Illegal immigrants, shady individuals, violent criminals, and diplomatic strain.
The issue plagues America, but this part of the problem is not with Mexico or Latin American nations, but rather China.
It is just one more element that is stoking tensions between China and the United States, with detailed reports about the Asian superpower giving bureaucratic excuses for refusing the return of thousands of individuals that I.C.E. and Homeland Security have marked for deportation, but can’t due to unfulfilled paperwork.
It appears that China, well, simply doesn’t want them back. As Reuters reports:
In cities across America, U.S. immigration agents arrested more than two dozen Chinese nationals with unfulfilled deportation orders, telling them that after years of delay, China was finally taking steps to provide the paperwork needed to expel them from the U.S.
But, not for the first time, China failed to provide the necessary documents, and three months later not one of those arrested has been deported, and many have been released from custody. They form part of a backlog of nearly 39,000 people Chinese nationals awaiting deportation for violating U.S. immigration laws, 900 of them classed as violent offenders, according to immigration officials.
The issue, which is likely to come up during a state visit to Washington later this month by Chinese President Xi Jinping, has further strained a U.S.-China relationship already frayed by tensions over economic policy, suspected Chinese cyber hacking and Beijing’s growing military assertiveness.
Meanwhile, China is pushing the U.S. on a different immigration issue: the return of Chinese citizens it says are fugitives from corruption investigations at home.
China has been extremely slow, U.S. immigration officials say, to provide the proof of citizenship necessary to send visa violators home.
U.S. immigration officials have had more than their share of excuses as well for not dealing with the massive illegal immigration problem in this country, but the problem remains.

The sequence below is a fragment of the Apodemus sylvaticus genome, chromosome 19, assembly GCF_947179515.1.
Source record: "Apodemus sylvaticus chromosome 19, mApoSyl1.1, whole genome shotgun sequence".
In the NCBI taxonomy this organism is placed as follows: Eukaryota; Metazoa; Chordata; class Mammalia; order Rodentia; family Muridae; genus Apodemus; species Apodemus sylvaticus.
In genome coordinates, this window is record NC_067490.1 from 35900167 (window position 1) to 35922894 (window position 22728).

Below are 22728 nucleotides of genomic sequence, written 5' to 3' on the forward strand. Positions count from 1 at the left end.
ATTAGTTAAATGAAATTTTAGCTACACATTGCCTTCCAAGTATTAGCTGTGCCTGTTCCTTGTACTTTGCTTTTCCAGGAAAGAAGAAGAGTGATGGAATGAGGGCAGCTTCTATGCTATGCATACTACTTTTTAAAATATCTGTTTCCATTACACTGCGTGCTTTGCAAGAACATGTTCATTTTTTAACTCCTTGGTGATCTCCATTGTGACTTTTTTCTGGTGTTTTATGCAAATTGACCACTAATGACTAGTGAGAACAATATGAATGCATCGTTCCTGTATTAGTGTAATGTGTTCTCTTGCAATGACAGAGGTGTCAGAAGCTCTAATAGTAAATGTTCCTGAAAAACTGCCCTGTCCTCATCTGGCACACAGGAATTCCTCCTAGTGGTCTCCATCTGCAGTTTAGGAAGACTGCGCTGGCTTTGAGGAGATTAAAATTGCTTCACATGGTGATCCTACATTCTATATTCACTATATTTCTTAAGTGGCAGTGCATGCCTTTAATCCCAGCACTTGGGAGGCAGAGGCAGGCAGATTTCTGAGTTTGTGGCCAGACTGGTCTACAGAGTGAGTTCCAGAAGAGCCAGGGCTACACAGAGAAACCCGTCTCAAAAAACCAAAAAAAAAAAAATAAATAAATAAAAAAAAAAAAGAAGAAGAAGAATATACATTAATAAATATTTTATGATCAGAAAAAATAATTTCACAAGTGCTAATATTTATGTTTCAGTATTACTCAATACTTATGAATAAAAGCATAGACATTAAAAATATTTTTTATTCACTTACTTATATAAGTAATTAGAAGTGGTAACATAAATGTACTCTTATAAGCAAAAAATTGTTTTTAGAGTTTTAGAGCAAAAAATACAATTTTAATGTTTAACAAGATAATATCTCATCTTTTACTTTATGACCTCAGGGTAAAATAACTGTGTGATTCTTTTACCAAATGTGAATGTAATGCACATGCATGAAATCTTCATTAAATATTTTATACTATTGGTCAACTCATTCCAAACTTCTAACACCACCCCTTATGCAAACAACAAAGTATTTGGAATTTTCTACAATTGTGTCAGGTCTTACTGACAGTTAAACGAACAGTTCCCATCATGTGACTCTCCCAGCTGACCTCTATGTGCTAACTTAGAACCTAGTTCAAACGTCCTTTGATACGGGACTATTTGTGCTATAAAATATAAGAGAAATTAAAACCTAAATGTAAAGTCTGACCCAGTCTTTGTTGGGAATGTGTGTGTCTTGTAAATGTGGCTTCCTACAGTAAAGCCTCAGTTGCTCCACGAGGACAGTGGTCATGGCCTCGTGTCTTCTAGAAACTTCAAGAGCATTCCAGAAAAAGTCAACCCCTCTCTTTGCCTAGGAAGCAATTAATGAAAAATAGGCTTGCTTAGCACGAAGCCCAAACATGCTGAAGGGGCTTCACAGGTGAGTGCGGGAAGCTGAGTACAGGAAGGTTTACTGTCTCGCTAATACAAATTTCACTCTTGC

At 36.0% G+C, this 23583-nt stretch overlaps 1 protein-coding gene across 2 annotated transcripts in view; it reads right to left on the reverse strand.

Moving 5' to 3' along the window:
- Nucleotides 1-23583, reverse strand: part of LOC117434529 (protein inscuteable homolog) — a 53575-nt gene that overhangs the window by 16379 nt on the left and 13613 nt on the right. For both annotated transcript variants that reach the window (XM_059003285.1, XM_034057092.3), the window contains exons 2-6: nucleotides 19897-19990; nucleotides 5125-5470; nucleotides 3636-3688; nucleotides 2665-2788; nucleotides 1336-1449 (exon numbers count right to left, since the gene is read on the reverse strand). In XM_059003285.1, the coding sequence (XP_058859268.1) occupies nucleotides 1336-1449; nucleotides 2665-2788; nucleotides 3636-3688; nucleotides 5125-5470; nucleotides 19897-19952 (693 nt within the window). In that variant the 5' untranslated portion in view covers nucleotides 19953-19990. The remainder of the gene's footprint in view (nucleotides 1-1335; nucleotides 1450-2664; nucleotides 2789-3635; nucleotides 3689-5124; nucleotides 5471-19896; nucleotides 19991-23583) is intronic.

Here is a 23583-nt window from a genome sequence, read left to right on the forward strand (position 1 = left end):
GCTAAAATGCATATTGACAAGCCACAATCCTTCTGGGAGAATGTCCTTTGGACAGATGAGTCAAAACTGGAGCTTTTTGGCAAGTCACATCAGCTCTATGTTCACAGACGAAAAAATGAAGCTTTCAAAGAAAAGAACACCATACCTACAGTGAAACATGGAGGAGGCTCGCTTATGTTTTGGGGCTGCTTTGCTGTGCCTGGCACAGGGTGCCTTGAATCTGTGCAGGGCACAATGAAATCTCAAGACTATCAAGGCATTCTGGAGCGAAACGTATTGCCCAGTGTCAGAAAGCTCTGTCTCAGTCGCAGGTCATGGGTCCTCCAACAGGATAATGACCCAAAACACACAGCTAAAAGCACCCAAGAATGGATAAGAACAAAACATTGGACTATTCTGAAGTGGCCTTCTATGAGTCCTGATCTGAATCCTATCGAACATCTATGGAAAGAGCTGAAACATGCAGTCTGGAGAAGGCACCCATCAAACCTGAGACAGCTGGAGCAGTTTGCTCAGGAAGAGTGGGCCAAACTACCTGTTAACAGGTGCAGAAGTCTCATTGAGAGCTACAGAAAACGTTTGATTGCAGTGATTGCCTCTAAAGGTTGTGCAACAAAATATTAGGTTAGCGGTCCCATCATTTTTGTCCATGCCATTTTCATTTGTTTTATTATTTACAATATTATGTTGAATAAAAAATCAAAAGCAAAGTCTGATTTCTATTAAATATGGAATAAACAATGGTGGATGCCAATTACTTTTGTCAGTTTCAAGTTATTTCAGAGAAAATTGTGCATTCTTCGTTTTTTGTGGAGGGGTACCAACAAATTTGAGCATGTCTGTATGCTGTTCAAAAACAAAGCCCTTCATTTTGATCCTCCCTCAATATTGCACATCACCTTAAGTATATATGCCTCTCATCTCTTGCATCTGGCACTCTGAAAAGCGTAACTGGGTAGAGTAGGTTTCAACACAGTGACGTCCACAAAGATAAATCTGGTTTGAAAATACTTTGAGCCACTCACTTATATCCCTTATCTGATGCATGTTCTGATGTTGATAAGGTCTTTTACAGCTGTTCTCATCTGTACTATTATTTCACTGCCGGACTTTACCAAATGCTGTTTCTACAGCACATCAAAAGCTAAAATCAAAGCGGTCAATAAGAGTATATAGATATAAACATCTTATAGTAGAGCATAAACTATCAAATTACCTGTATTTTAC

While illegal immigrants from south of the border capture the national spotlight, as well as most of the indignation of ordinary Americans fed up with an economic assault on their jobs and decreasing prospect, the issue with Chinese illegal immigrants remains ‘unseen.’
Given the covert but serious ongoing Cold War with China, the standoff over illegal immigrants from Asia amounts to a significant invasion of sovereignty and, perhaps, an uncomfortable reminder of how much power the Red Dragon has in resisting and challenging U.S. policy on all fronts.
Penetration of America by undocumented Chinese persons also likely plays into concerns about espionage, and the sordid history of Chinese spies who have lifted national security secrets and exported them back to Asia.
The Clinton Administration was accused of selling access to well-connected Chinese assets, allowing them to gain classified secrets.
But the issue with Chinese espionage has never been as serious as it is now. The age of cyberwarfare has made many acts easier, and detection more difficult, while compromising and treasonous liaisons at the highest levels of government has likely given China all the intelligence it seeks on some of our nations’ deepest secrets.
We’re used to spy novels about the Russians, but today’s reality in espionage is different. China has just as good a spy network in the United States. And you are going to see a Chinese spy caught red-handed taking American military secrets from an employee of the Defense Department… The Chinese are shopping for information ranging from U.S. nuclear weapons designs to the inside deliberations of the Obama White House.
The reality goes even deeper – and everyone is aware of how much U.S. debt China holds, among other aces in hand.
Suffice to say, the refusal to accept deported Chinese individuals is just the tip of the iceberg in a problem that underscores how deeply China has become embedded with the American power structure.
How far will Obama and other U.S. officials go in bowing to China’s will, and what should we make of its accelerated military posturing?